Antibiotic use in farm animals: This phrase alone bubbles up passion in farmers and consumers alike. Whether you keep 500 head of cattle or just want to buy the healthiest meat possible, you’ve likely formed an opinion on this long, drawn-out debate.
The antibiotic controversy first hit the media limelight in 2011, when a bill introduced to Congress, in a sense, scolded industrial farmers for their blatant misuse of the drugs, making several types of antibiotics available only to treat sick animals. Fast-forward three years, and now the medical community is finally joining forces with the federal government on the issue.
In early June, the American Medical Association adopted a policy to officially support ongoing federal efforts to ban antibiotics in livestock for growth purposes and to require prescriptions to be monitored by a veterinarian.
Why This Issue Still Matters
Despite the unrelenting back-and-forth about how much antibiotic use is too much, farmers need to assess how their husbandry practices might be affecting our food and public health. While nonjudicial antibiotic overuse in livestock isn’t the only factor in creating drug-resistant super bugs, the vast majority of antimicrobials sold in the U.S. are used in animal agriculture. In fact, 80 percent are used on livestock, mostly to boost growth and decrease illnesses in crowded, stressful conditions.
The giant antibiotic-resistance problem comes up in mainstream news in relation to cases of untreatable infections—you've heard of MRSA (methicillin-resistant Staphylococcus aureus), which kills 19,000 Americans each year—and sometimes in relation to the need to curb resistance or develop new drugs.
The U.S. Food and Drug Administration has been working to do just what the AMA is promoting. As of this writing, 26 drug manufacturers have agreed to phase out the subtherapeutic use of human-medicine antimicrobials in food-producing animals and to stop selling these drugs over the counter by December 2016.
No one is suggesting that antibiotics not be administered to sick animals; rather, antibiotics shouldn’t be given to healthy animals, which is current regular practice in industrial agriculture. If the FDA rules stick, veterinarians and industrial farmers follow the rules, and the Congress bill—called Preservation of Antibiotics for Medical Treatment Act (PAMTA) in the House and Preventing Antibiotic Resistance Act (PARA) in the Senate—passes, several nice things could take shape:
- Some diseases’ antibiotic resistance could be slowed or halted
- Fewer antibiotic drugs would make their way into waterways and groundwater
- We wouldn't have to debate all the time about whether antibiotic residue in meat and animal products has any effect on the people who consume them
- Management on industrial livestock farms would probably have to be reconfigured to account for a more humane, less confined system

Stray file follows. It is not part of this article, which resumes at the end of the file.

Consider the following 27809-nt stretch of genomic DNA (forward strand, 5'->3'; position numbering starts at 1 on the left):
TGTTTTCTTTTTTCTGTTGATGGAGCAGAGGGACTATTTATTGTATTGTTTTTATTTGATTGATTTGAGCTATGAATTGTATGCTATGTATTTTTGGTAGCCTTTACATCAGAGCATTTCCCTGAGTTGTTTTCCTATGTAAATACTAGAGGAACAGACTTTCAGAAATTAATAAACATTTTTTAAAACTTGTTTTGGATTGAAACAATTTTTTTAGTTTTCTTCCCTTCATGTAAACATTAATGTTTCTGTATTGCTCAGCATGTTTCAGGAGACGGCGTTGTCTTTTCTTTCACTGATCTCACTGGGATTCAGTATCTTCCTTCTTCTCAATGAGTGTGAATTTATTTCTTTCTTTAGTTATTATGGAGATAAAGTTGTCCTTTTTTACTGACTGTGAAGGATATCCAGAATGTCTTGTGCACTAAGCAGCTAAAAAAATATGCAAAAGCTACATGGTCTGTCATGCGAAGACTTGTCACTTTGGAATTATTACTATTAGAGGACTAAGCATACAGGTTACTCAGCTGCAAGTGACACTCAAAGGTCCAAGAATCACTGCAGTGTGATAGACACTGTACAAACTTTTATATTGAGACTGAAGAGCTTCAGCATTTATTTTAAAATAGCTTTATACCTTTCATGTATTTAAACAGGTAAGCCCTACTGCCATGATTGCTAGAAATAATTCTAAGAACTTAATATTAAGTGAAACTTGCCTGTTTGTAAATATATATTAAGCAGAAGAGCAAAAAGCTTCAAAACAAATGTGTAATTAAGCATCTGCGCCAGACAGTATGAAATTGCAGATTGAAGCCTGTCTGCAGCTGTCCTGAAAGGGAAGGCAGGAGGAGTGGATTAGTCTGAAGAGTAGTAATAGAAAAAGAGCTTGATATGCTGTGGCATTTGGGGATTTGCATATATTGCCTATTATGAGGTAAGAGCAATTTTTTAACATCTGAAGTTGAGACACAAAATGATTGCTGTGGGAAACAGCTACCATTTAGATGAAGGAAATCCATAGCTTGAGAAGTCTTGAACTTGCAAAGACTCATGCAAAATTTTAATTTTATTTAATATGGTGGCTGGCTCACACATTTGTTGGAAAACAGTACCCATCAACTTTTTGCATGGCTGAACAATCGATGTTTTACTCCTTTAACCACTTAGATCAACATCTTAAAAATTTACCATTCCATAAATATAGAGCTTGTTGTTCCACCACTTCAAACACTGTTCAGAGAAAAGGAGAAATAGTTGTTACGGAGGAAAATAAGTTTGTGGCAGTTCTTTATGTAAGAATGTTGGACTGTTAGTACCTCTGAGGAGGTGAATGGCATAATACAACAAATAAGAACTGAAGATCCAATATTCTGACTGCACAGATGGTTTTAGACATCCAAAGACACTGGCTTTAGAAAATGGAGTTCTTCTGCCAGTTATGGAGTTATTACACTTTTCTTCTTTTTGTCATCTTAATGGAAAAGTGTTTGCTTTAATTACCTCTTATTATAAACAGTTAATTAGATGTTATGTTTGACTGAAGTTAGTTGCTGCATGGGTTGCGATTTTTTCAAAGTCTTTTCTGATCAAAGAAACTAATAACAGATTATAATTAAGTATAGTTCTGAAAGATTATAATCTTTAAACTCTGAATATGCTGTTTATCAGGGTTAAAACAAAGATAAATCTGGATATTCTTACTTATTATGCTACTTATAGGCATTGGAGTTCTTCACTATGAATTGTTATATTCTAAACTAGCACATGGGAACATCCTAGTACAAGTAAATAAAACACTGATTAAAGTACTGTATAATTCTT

The American Veterinary Medical Association is against PAMTA, saying the law will limit vets' ability to maintain animal health. This is true. If animals continue to be raised in high-stress, confinement situations, they will not make it to their processing date without the assistance of antibiotics.
On the other hand, hundreds of health, environmental, agricultural, animal-protection, religious, hunger-relief and labor groups are pro-PAMTA, as the organizations' members recognize the insane urgency of shutting down the increase in antibiotic resistance.
Scientific Proof In Black-and-White
You don't need to read the entire text of PAMTA or PARA, but the PARA intro is totally worth a skim, just for the supporting information behind the importance of the bill. I'm somewhat educated about this issue, but these facts shocked me:
- In 1977, the FDA concluded that feeding livestock low doses of antibiotics could promote the development of antibiotic resistance in bacteria. That was almost 40 years ago, and nothing has been done!
- USDA Animal and Plant Health Inspection Service surveys in 1999, 2001 and 2006 revealed 84 percent of grower-finisher swine farms, 83 percent of cattle feedlots and 84 percent of sheep farms administer antimicrobials in the feed or water for health or growth-promotion reasons.
- In March 2002, the U.S. Geological Survey found antibiotics in 48 percent of streams tested nationwide.
If you aren't already convinced of the absurdity of this problem, brush up on more issues surrounding antibiotic use on industrial farms with info from the Pew Charitable Trusts' Campaign on Human Health and Industrial Farming.
Do you want to see Congress’ antibiotic legislation pass (or fail, for that matter)? Let your representatives know! Pay them a visit (scary and time-consuming, I know), pick up the phone (scary but effective), or send a letter or an email (not hard, but not as effective as a visit or a phone call). Recall your Congress and Senate representatives' contact information from the pop quiz in my very first News Hog entry, and put it to good work.
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